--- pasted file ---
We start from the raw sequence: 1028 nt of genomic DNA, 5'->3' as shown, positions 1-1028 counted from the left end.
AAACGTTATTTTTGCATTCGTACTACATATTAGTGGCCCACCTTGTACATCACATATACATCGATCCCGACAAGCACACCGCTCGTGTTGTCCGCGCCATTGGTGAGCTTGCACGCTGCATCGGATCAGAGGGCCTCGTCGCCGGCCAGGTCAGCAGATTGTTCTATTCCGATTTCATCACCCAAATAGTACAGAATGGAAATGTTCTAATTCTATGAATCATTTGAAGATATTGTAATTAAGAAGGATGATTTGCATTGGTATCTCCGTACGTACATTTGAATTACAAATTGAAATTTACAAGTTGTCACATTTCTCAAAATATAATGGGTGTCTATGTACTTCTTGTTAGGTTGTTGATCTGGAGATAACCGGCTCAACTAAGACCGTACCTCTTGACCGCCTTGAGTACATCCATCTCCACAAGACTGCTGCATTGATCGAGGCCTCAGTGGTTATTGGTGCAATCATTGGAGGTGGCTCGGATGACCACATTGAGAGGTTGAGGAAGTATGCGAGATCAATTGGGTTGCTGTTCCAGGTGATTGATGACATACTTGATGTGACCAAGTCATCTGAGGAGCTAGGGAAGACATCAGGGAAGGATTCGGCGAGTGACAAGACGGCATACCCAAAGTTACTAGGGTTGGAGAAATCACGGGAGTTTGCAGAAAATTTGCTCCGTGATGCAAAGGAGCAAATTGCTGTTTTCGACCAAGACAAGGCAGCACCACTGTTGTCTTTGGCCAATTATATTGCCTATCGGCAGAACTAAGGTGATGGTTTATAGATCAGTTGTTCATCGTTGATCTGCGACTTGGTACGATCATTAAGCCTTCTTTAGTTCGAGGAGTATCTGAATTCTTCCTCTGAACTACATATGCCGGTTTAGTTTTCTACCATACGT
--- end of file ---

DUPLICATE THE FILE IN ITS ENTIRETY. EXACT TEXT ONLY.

We start from the raw sequence: 1028 nt of genomic DNA, 5'->3' as shown, positions 1-1028 counted from the left end.
AAACGTTATTTTTGCATTCGTACTACATATTAGTGGCCCACCTTGTACATCACATATACATCGATCCCGACAAGCACACCGCTCGTGTTGTCCGCGCCATTGGTGAGCTTGCACGCTGCATCGGATCAGAGGGCCTCGTCGCCGGCCAGGTCAGCAGATTGTTCTATTCCGATTTCATCACCCAAATAGTACAGAATGGAAATGTTCTAATTCTATGAATCATTTGAAGATATTGTAATTAAGAAGGATGATTTGCATTGGTATCTCCGTACGTACATTTGAATTACAAATTGAAATTTACAAGTTGTCACATTTCTCAAAATATAATGGGTGTCTATGTACTTCTTGTTAGGTTGTTGATCTGGAGATAACCGGCTCAACTAAGACCGTACCTCTTGACCGCCTTGAGTACATCCATCTCCACAAGACTGCTGCATTGATCGAGGCCTCAGTGGTTATTGGTGCAATCATTGGAGGTGGCTCGGATGACCACATTGAGAGGTTGAGGAAGTATGCGAGATCAATTGGGTTGCTGTTCCAGGTGATTGATGACATACTTGATGTGACCAAGTCATCTGAGGAGCTAGGGAAGACATCAGGGAAGGATTCGGCGAGTGACAAGACGGCATACCCAAAGTTACTAGGGTTGGAGAAATCACGGGAGTTTGCAGAAAATTTGCTCCGTGATGCAAAGGAGCAAATTGCTGTTTTCGACCAAGACAAGGCAGCACCACTGTTGTCTTTGGCCAATTATATTGCCTATCGGCAGAACTAAGGTGATGGTTTATAGATCAGTTGTTCATCGTTGATCTGCGACTTGGTACGATCATTAAGCCTTCTTTAGTTCGAGGAGTATCTGAATTCTTCCTCTGAACTACATATGCCGGTTTAGTTTTCTACCATACGT